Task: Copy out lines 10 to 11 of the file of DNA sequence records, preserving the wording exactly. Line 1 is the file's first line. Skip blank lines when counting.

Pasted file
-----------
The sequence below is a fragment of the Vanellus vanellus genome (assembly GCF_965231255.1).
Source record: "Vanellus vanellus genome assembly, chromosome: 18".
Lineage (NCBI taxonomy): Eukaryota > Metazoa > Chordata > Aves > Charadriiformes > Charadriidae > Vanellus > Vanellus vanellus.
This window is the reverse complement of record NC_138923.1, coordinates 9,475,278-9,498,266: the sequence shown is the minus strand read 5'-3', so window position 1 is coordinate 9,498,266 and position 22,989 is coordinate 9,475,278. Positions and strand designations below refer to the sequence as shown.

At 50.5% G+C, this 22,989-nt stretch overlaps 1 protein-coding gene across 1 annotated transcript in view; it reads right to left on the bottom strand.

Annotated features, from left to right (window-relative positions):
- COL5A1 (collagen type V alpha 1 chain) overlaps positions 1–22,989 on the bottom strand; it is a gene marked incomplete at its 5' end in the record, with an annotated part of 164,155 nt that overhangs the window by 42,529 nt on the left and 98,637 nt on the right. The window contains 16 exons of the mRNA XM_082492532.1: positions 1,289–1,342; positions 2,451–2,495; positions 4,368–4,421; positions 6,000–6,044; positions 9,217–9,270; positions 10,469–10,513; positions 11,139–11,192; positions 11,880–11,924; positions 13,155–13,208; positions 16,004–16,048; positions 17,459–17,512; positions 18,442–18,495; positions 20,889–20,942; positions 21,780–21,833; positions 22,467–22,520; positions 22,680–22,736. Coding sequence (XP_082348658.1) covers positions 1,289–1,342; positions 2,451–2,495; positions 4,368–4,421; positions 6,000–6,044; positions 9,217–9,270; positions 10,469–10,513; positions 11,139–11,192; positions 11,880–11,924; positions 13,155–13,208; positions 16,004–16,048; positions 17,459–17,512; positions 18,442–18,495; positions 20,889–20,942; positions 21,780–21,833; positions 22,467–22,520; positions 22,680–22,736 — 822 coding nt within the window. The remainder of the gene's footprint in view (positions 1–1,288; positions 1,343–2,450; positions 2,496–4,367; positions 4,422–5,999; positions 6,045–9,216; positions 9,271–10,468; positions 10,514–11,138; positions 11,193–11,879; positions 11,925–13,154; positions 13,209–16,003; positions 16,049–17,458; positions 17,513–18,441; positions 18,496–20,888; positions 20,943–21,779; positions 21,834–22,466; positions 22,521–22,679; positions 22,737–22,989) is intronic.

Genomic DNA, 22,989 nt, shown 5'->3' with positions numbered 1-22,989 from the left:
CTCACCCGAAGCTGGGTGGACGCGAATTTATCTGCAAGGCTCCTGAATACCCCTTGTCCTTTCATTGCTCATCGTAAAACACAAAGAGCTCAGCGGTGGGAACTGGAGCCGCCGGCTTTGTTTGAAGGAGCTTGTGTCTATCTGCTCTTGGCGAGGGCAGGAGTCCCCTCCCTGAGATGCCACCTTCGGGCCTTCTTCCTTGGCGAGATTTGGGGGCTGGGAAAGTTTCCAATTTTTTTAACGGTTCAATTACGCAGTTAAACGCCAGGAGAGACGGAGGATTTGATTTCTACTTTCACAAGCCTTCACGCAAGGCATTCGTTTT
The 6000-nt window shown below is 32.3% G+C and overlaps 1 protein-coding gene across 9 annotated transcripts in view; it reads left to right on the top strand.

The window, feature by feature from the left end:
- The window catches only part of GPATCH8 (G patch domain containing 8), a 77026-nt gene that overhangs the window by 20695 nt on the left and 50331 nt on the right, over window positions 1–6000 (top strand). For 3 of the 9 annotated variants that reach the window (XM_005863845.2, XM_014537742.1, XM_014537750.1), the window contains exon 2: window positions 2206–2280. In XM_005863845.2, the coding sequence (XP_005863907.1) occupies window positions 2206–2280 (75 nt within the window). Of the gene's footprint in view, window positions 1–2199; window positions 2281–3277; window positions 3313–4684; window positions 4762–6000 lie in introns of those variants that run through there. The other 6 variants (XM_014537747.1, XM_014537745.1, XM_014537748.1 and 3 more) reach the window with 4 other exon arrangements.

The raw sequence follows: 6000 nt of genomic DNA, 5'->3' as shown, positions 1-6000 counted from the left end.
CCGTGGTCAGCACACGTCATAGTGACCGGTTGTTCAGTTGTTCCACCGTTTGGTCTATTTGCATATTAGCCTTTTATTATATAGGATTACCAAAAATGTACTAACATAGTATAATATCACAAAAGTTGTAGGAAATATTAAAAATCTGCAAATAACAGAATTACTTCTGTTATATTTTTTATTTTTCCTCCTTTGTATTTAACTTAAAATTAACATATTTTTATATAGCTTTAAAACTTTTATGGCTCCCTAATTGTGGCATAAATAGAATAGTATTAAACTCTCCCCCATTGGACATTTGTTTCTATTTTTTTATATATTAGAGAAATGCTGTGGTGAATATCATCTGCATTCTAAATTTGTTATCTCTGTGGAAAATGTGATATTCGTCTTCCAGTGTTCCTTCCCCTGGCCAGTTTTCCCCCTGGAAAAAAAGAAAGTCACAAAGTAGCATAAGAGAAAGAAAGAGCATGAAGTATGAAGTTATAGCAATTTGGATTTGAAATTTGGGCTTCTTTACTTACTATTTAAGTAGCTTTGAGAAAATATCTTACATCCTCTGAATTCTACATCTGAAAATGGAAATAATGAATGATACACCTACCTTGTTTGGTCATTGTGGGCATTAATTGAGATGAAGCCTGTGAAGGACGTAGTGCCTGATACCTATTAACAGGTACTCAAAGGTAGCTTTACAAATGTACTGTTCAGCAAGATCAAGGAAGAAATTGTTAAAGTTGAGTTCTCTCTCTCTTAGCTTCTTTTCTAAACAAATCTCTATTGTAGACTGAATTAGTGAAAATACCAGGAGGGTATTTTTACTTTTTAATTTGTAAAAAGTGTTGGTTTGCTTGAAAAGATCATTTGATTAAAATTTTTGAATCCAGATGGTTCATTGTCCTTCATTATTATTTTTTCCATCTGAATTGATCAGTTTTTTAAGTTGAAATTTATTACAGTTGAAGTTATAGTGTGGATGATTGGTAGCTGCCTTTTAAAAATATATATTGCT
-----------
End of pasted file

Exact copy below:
The 6000-nt window shown below is 32.3% G+C and overlaps 1 protein-coding gene across 9 annotated transcripts in view; it reads left to right on the top strand.

The window, feature by feature from the left end: